This is the inverse of the price-to-free-cash-flow ratio. Some investors consider free cash flow to be a measure of profitability that’s harder to manipulate than earnings, and a measure that’s more relevant to the worth of a company than book value.  

For some investors who were (and still are) eager to get their hands on reasonably priced, profitable companies, COWZ is seen as an alternative to the value ETFs they’ve traditionally turned to. 

So far, their bet has paid off. In 2022, COWZ gained 0.2% versus a 2.1% loss for VTV (and an 18.1% loss for the S&P 500).  

Since its inception in December 2016, COWZ is up 110% versus 89% for the S&P 500 and 75% for VTV. 

Changing World  

For Sean O’Hara, president of Pacer ETFs Distributors, a cash-flow-focused strategy makes more sense in today’s world.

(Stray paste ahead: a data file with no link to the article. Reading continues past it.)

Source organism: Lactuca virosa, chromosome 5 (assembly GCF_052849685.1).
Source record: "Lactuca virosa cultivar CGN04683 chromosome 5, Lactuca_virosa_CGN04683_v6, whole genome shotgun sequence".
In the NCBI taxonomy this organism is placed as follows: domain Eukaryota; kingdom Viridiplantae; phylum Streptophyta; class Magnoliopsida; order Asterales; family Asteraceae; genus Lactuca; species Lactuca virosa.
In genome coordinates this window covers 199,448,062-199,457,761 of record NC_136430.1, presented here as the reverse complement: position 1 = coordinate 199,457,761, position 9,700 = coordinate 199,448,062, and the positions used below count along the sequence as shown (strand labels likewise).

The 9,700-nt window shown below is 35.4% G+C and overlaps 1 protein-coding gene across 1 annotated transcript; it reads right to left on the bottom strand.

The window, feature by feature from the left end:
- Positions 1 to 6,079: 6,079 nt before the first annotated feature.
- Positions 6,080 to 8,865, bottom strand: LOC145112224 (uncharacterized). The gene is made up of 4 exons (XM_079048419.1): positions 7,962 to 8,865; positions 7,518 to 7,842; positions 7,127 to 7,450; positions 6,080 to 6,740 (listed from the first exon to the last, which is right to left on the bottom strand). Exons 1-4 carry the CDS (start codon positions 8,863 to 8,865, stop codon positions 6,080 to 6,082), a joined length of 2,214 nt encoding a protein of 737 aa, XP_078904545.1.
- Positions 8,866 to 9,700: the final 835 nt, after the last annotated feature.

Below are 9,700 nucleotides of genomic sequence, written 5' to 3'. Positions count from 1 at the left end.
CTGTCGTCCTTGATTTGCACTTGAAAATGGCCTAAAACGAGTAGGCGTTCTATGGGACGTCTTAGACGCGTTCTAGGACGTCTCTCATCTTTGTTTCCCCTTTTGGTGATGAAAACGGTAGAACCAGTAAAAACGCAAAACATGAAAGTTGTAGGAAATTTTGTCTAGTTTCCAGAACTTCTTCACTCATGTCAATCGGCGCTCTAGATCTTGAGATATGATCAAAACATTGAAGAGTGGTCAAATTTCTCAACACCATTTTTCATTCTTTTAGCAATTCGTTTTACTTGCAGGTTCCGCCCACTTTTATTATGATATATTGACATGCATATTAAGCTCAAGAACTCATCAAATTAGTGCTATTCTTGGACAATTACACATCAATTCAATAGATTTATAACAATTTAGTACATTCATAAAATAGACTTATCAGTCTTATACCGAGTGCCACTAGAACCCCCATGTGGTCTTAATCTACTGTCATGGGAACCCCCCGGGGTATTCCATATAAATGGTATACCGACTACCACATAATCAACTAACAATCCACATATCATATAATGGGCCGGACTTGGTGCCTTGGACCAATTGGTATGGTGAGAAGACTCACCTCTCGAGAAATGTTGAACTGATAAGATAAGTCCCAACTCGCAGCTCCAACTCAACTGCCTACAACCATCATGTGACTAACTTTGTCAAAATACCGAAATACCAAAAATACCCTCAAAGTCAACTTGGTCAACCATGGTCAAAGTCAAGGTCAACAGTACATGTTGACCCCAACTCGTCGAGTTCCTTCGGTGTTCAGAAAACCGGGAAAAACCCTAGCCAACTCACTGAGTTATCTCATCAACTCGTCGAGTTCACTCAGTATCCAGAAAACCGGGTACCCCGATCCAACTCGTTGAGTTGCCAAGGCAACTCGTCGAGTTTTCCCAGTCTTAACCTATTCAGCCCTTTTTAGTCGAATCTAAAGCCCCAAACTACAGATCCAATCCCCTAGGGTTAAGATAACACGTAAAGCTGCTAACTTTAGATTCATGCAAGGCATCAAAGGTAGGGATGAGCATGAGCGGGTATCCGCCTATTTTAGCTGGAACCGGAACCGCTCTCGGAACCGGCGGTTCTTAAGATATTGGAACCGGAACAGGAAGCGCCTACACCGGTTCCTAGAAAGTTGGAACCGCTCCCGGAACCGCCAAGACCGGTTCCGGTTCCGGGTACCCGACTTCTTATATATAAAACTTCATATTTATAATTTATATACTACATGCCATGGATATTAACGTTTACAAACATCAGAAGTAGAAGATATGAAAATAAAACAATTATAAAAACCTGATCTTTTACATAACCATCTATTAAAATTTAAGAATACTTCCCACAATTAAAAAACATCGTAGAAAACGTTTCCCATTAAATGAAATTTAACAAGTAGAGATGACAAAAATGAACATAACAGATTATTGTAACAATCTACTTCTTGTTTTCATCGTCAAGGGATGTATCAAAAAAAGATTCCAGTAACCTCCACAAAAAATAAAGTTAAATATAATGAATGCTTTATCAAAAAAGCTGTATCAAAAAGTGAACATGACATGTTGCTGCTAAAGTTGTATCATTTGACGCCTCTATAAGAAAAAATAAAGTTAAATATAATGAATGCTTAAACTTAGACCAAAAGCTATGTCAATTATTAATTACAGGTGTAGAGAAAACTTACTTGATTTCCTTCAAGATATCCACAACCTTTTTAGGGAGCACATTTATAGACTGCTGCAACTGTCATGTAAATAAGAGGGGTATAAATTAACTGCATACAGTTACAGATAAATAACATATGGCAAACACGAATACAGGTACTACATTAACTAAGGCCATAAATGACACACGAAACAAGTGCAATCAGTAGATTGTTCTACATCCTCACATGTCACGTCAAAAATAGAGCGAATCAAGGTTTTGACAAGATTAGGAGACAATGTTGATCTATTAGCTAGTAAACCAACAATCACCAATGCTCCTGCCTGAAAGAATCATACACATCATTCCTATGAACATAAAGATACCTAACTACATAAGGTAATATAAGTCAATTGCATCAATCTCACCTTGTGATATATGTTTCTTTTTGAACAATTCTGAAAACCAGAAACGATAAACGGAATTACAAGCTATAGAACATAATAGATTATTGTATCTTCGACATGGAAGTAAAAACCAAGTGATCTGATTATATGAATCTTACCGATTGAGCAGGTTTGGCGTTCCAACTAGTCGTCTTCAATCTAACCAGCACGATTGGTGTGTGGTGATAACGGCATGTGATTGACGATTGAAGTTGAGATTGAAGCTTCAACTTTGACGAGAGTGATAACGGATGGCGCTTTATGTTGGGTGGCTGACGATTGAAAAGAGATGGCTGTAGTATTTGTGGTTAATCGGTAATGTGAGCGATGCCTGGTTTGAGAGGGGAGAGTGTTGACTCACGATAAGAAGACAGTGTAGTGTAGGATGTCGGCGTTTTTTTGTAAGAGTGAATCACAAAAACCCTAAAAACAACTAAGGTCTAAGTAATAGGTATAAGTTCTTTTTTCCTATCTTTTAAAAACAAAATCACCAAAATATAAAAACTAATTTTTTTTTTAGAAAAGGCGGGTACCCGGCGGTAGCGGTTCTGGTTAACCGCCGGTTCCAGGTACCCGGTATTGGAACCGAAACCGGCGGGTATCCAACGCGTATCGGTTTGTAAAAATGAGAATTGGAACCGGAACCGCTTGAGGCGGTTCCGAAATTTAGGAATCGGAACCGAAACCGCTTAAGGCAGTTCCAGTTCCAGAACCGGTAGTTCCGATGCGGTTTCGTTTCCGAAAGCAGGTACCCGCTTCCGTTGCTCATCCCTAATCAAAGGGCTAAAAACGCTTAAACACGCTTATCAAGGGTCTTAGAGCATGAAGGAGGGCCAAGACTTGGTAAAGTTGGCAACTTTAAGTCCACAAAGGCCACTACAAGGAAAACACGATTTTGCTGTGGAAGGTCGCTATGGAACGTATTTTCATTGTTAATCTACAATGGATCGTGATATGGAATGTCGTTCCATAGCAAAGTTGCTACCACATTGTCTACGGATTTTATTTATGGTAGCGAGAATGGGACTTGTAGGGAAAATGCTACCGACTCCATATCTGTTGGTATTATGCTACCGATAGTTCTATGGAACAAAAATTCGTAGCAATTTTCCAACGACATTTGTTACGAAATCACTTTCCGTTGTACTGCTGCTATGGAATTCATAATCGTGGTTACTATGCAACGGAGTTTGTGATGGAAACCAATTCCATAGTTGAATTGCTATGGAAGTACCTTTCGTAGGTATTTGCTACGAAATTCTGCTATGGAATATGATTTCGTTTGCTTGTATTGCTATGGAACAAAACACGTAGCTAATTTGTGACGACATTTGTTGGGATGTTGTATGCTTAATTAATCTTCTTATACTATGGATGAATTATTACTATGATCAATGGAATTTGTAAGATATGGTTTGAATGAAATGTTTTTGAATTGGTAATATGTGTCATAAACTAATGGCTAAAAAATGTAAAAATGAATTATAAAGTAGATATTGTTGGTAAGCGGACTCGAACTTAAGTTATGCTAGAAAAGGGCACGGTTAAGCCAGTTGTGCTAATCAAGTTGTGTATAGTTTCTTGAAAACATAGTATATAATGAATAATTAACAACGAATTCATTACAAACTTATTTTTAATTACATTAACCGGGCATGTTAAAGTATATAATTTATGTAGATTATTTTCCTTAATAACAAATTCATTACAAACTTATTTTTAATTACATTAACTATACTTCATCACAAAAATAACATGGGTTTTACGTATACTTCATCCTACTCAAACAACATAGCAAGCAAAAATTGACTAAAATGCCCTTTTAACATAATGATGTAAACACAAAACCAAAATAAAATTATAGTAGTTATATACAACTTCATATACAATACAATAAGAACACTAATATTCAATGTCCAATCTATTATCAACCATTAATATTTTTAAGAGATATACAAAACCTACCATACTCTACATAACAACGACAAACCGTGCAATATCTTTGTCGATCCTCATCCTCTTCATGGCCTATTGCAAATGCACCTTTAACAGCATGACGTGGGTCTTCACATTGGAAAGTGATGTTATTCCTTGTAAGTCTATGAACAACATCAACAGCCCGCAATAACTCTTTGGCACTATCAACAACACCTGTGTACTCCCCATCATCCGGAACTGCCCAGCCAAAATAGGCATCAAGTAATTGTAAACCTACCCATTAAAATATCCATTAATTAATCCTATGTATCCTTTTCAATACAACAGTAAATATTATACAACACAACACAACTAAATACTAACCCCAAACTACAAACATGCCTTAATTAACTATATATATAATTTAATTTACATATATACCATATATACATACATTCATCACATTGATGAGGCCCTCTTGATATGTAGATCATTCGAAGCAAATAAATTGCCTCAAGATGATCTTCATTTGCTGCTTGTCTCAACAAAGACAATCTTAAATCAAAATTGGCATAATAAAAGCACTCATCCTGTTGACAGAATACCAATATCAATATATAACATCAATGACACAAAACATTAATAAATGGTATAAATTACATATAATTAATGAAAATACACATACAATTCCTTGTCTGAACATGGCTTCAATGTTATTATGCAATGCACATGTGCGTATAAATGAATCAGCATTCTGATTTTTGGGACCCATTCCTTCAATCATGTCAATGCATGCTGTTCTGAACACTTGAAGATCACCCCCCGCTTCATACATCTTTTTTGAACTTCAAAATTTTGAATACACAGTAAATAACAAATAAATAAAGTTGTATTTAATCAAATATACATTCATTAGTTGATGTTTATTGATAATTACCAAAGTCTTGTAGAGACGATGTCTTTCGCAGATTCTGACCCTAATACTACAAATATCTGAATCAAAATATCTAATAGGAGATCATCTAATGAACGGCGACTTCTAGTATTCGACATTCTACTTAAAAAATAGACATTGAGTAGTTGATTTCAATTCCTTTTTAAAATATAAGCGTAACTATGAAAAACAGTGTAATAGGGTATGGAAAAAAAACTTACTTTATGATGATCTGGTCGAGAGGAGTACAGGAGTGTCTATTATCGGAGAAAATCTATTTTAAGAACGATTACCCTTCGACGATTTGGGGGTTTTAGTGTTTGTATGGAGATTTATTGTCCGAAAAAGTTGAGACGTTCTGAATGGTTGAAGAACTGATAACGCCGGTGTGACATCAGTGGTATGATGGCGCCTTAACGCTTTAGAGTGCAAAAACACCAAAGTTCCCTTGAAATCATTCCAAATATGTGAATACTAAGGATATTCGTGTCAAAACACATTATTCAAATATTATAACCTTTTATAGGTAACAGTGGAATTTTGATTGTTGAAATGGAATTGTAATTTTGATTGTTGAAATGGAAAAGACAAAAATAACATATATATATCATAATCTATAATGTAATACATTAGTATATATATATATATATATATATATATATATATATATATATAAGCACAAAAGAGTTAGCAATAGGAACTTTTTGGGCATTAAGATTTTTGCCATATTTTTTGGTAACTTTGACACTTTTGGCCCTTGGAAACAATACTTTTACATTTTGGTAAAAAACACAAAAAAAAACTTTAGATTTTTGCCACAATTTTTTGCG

O’Hara elaborated on a recent podcast: 

“The world has changed. We’re not a manufacturing-based society anymore. We’re basically a consumption-based, health-care-based, technology, communication services and brand-based economy here in the United States, and moving that way across the world as well.  

The majority of the U.S. stock market’s market value in the ’70s could be attributed to tangible assets—things you can see, touch, feel, pick up and put a price tag on—and that’s good for traditional price-to-book investing. But today, 90% of the stock market’s value is based on intangibles.”